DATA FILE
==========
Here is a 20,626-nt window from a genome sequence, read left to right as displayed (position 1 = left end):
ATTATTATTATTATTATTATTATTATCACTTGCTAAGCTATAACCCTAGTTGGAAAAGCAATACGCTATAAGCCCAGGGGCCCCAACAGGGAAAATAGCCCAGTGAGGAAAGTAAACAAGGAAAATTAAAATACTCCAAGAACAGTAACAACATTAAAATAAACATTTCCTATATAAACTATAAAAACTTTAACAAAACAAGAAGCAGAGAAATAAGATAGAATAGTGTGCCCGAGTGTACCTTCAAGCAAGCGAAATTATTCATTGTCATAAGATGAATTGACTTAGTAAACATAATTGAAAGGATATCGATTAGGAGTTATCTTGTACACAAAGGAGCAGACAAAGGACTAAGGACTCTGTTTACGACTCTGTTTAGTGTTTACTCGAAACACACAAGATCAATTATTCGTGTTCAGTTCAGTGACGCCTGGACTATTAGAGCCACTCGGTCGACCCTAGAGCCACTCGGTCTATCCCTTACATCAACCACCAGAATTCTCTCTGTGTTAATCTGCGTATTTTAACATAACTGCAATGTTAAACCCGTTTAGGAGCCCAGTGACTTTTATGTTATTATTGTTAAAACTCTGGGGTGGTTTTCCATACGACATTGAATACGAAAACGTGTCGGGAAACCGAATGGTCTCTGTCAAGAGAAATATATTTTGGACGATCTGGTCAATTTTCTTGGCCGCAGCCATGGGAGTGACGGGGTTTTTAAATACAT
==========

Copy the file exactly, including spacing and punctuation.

Here is a 20,626-nt window from a genome sequence, read left to right as displayed (position 1 = left end):
ATTATTATTATTATTATTATTATTATCACTTGCTAAGCTATAACCCTAGTTGGAAAAGCAATACGCTATAAGCCCAGGGGCCCCAACAGGGAAAATAGCCCAGTGAGGAAAGTAAACAAGGAAAATTAAAATACTCCAAGAACAGTAACAACATTAAAATAAACATTTCCTATATAAACTATAAAAACTTTAACAAAACAAGAAGCAGAGAAATAAGATAGAATAGTGTGCCCGAGTGTACCTTCAAGCAAGCGAAATTATTCATTGTCATAAGATGAATTGACTTAGTAAACATAATTGAAAGGATATCGATTAGGAGTTATCTTGTACACAAAGGAGCAGACAAAGGACTAAGGACTCTGTTTACGACTCTGTTTAGTGTTTACTCGAAACACACAAGATCAATTATTCGTGTTCAGTTCAGTGACGCCTGGACTATTAGAGCCACTCGGTCGACCCTAGAGCCACTCGGTCTATCCCTTACATCAACCACCAGAATTCTCTCTGTGTTAATCTGCGTATTTTAACATAACTGCAATGTTAAACCCGTTTAGGAGCCCAGTGACTTTTATGTTATTATTGTTAAAACTCTGGGGTGGTTTTCCATACGACATTGAATACGAAAACGTGTCGGGAAACCGAATGGTCTCTGTCAAGAGAAATATATTTTGGACGATCTGGTCAATTTTCTTGGCCGCAGCCATGGGAGTGACGGGGTTTTTAAATACAT